Attic insulation question

Since you guys concentrate on such things I am hoping for an opinion on the attic space pictured.
What you see is a new third floor addition with a cat 4 HVAC unit that is drawing inside air.

R30 batting as seen and baffles setup behind it from the soffit vents as far as I could tell .
These soffit baffles run to the ridge vent under the R30.

A couple questions I have is this now conditioned attic.(no vents from unit)

Why run baffles to ridge vent between the rafters?

Any big issues pulling air from in the attic with schedule 40 out the peak?

Condensation concerns with this setup?

Thanks in advance.:slight_smile:



Was the contractor Polish?

Bob, this is similar to a cathedral ceiling in a living space.

The kraft face is not covered for a fire protection. I note that it is not a living space, but it would be considered mechanical space, right?

If the make-up air is coming from the attic, condensation will occur in colder months where ever the leakage is coming from. In which case, could be air being sucked in from the kraft faced staple flaps.

Is this an HRV unit.? Heat recovery Ventilator. :slight_smile:

Bob, this graphic may help.

The tabs aren’t even stapled to the rafter correctly. You’ll get air migrating between the rafters and insulation and condensation on the sheathing.

Linas has a point. The vent baffles should be full width between rafters. Much air will be sucked in from the open ridge vent. (Why was it open to the attic with no insulation?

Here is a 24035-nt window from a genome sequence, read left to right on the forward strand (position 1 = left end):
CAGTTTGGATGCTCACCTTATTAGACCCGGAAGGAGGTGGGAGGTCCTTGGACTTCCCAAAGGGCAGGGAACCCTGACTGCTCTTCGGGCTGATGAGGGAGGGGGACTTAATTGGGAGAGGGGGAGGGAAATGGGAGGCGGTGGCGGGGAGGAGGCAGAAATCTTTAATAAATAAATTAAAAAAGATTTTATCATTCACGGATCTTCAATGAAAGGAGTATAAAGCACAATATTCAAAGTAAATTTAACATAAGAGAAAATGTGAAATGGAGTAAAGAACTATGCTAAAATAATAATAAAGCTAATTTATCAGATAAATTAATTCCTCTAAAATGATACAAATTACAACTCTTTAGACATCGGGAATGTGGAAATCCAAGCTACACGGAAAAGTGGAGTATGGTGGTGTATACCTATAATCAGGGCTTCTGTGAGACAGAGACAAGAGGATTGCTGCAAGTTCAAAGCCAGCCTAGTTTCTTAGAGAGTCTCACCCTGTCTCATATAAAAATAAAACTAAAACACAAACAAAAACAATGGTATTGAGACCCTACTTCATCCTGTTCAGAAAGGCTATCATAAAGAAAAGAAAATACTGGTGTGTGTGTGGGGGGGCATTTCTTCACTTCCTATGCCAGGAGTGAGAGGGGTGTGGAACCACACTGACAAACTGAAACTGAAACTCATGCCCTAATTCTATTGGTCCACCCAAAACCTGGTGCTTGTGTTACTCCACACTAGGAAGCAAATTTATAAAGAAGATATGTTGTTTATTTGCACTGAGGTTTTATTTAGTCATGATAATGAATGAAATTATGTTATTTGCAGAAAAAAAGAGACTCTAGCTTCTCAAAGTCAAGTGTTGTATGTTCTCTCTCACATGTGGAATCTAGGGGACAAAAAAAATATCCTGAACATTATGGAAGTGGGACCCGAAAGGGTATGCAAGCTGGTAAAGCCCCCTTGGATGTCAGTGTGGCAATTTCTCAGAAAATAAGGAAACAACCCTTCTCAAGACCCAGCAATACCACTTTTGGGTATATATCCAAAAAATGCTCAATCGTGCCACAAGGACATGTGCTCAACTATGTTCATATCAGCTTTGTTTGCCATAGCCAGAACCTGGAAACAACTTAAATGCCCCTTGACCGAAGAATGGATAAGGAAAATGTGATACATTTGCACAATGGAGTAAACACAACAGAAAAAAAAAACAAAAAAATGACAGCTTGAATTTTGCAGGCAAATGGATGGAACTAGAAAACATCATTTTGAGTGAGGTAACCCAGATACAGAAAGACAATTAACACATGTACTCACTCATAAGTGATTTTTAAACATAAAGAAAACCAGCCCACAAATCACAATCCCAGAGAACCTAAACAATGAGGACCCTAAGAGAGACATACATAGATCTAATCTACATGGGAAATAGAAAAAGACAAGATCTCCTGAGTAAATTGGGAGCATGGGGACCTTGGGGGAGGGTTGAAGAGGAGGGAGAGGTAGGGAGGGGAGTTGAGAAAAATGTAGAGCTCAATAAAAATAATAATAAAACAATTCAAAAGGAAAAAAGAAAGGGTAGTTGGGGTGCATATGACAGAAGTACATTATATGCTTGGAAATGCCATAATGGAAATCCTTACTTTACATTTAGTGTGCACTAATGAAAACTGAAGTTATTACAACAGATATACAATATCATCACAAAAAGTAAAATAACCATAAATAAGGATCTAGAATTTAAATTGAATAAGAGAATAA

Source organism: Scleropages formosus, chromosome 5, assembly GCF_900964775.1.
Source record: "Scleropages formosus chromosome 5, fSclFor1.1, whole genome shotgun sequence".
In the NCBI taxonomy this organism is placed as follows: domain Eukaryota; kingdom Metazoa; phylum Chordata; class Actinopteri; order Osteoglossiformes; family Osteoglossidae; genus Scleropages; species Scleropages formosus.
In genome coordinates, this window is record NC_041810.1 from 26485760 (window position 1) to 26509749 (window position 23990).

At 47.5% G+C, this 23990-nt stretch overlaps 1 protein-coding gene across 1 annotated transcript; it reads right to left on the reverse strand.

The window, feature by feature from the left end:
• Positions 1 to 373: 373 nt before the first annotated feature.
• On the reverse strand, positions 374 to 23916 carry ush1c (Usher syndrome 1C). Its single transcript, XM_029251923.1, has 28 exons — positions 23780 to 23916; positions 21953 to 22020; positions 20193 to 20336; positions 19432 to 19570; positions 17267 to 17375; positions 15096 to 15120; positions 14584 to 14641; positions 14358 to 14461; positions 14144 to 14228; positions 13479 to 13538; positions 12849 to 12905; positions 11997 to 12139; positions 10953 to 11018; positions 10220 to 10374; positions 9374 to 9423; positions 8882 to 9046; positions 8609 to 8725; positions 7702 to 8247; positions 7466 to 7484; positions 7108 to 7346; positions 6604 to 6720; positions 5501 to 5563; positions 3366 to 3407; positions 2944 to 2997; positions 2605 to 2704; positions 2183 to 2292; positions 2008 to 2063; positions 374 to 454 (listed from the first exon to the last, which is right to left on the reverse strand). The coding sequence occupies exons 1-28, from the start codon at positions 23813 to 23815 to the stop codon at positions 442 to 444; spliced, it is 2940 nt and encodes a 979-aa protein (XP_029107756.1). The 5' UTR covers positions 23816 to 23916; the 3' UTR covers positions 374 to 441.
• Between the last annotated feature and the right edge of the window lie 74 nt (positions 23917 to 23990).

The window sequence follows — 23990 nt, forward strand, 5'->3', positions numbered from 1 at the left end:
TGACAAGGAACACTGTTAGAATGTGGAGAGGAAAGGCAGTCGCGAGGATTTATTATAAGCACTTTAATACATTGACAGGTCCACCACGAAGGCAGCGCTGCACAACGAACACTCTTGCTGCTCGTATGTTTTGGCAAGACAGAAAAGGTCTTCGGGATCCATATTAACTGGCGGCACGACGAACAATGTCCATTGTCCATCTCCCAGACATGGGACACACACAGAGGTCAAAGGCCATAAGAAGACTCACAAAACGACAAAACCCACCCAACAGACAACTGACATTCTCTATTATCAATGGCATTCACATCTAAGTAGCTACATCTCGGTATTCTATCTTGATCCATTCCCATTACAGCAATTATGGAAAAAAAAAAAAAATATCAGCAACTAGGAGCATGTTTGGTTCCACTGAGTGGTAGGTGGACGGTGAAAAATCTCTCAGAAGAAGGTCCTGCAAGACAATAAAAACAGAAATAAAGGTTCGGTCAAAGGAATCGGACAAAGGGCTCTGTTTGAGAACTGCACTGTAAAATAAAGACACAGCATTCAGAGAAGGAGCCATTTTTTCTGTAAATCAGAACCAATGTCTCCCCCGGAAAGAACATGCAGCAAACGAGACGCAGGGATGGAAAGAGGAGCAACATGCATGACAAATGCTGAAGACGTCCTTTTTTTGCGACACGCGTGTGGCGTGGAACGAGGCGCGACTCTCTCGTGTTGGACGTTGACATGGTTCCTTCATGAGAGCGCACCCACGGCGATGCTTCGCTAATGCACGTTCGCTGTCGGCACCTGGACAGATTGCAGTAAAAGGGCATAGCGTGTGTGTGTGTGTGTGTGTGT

thanks Marcel,will use that graphic.
linas the staples were pretty tight with no sign of issues as this was built 2005 on a greysrone and brick listed as 50s by county.
what is wrong with the stapling?

I think he is referring to the stapling of the flap.
It can be done either way, but should be tight to prevent air leakage.

Allow friction to hold the batts in place. Or you can staple the flanges of faced batts to the inside or face of the joists. (Stapling on the inside is preferred by many drywallers because it leaves the edges of the framing members easier to locate. However, your local building codes may require you to overlap the flanges and staple them to the edges of the framing members.)

larry Is there a way to check without pulling back the batting?
Full width makes sense however.

Bob, a more proper way is to cut 1" strips nailed against the rafters up tight against the sheathing and then pressure fitting a 1/2" Polyurethane board or equivilent against it and installing the insulation.
This method provides and airtight assembly and continuous vent unobstructed to the ridge vent for proper ventilation.
The air sealing is the key. Batt insulation is not the best product for air sealing when you have to rely on those flaps whether nailed inside the members or flat on the outside.
I have had much luck with this type of installation. :slight_smile:

I hope you are not suggesting spray foam after I saw this in the basement at the same place.

You guys think I have large reports just for the fun of it I bet.:slight_smile:

P.s that is a shower drain trap.


LOL. :slight_smile: